The Better Business for Hays political action committee, recently formed by business owners, is working on a proposition that would allow all alcoholic beverages to be sold in both cities where permitted under Texas law, clearing the way for a wider variety of bars and other establishments that serve and sell alcohol.

Currently, grocery and convenience stores in Buda and Kyle can sell beer and wine. Liquor stores can set up shop in Kyle but not Buda. Restaurants in both cities can obtain alcohol permits if less than half of their revenue comes from alcohol sales, according to the Texas Alcoholic Beverage Commission.

A restaurant’s permit allows the sale of liquor, wine and beer, but a less expensive permit to sell only beer and wine is not an option in either city.

[…]

City election officials have to certify the signatures against a list of registered voters to then make it on the ballots.

If approved, the proposition would be on the May 2012 ballot in Kyle and the November 2012 ballot in Buda.

We’ve seen quite a few of these elections in recent years – in Dallas, Lubbock, Luling and Friendswood – and as far as I can tell since I’ve been paying attention to this sort of thing, none have failed to pass. I’m always amazed at how many of these places there are, and how it is that these laws have remained on the books for so long. I wish the people of Buda and Kyle the best as they seek to update themselves.

Election results elsewhere

Results of interest from elsewhere in Texas and the country…

– Three of the ten Constitutional amendments were defeated, with Prop 4 losing by nearly 20 points. It drew strong opposition from anti-toll road activists, and I daresay that was the reason for the lopsided loss. The other two, Props 7 and 8, were pretty innocuous, and I have no real idea for why they went down.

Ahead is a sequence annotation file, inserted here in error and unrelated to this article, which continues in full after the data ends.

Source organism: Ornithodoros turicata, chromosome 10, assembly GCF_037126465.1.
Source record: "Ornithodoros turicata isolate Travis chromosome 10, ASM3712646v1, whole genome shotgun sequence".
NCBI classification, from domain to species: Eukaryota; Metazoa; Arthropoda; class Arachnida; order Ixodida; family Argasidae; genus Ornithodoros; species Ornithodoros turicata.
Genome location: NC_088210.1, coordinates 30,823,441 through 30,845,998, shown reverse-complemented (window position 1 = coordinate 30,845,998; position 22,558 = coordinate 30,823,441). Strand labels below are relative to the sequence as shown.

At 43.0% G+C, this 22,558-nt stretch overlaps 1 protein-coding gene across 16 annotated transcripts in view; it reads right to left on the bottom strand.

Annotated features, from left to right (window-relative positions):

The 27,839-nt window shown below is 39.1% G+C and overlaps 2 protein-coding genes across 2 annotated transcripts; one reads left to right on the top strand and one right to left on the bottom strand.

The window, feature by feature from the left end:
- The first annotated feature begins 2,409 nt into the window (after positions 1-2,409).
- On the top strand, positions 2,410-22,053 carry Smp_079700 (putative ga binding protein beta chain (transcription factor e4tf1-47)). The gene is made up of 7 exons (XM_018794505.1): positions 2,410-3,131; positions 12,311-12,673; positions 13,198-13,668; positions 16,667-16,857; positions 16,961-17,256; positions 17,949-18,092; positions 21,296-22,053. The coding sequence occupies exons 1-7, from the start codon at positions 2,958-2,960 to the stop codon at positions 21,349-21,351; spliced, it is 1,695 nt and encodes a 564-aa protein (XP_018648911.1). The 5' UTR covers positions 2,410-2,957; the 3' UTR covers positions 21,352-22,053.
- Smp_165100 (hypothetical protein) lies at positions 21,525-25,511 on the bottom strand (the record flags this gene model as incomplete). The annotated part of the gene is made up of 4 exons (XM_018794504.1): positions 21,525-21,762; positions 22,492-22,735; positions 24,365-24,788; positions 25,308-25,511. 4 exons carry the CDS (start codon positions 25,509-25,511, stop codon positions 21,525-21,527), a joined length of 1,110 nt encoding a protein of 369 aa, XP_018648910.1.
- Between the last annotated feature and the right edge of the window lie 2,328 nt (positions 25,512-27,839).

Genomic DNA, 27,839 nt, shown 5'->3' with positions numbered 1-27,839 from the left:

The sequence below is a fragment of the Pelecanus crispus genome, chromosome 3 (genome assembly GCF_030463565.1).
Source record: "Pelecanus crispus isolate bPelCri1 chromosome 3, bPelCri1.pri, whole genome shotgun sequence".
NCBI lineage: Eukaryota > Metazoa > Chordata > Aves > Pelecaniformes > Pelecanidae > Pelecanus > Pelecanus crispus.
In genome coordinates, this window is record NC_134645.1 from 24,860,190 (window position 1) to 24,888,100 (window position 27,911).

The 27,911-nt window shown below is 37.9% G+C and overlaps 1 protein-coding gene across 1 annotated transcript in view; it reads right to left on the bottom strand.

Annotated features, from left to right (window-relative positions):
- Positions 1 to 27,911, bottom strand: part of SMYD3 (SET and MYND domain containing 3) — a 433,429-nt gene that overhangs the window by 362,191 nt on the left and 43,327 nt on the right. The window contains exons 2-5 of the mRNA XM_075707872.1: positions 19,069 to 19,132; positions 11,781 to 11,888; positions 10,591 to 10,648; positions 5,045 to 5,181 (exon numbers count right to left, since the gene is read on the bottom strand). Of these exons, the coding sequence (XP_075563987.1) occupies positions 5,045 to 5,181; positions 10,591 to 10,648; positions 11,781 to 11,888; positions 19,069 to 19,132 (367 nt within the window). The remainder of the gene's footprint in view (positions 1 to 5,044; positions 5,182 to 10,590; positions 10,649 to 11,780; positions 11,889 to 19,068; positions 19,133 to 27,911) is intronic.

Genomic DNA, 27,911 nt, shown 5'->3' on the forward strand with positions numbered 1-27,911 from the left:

– There was one special legislative election, to replace Fred Brown in HD14. Republicans Bob Yancey and John Raney will advance to the runoff for that seat.

– In New Braunfels, the can ban was upheld, and it wasn’t close.

The container ban ordinance, which goes into effect Jan. 1, was approved by 58 percent of the vote.

Ban supporters hailed the win as vindication of their claim that residents want the river protected from rowdy tourists and their litter.

“This was a landslide that can be disputed by no one,” said Kathleen Krueger, spokeswoman for Support The Ban. “New Braunfels has spoken loud and clear that we want to protect our rivers for the next generation.”

The lead spokesman for the opposition said the real issue was government transparency and vowed to continue the fight.

“I’m not disappointed,” said Mark McGonigal. “I have an opinion and so do other people. I knew one side would prevail. But the legality of this has yet to be determined.”

A lawsuit challenging the ordinance as illegal under state law, filed by a group of local business owners, is pending in state district court.

Nearly 9000 votes were cast in that referendum.

– Elsewhere in the country, there were a number of good results for progressives. Voters in Maine restored same day registration, while voters in Ohio repealed a law that would have curtailed collective bargaining rights. Each was a defeat for the state’s elected-in-the-2010-landslide Republican Governor. Mississippi voters rejected a radical “personhood amendment” that could have had far-reaching negative effects on reproductive choice. And finally, Arizona State Senator Russell Pearce, the author of the anti-immigrant SB1070 and a notorious racist, was recalled by voters there. Small steps, but in the right direction.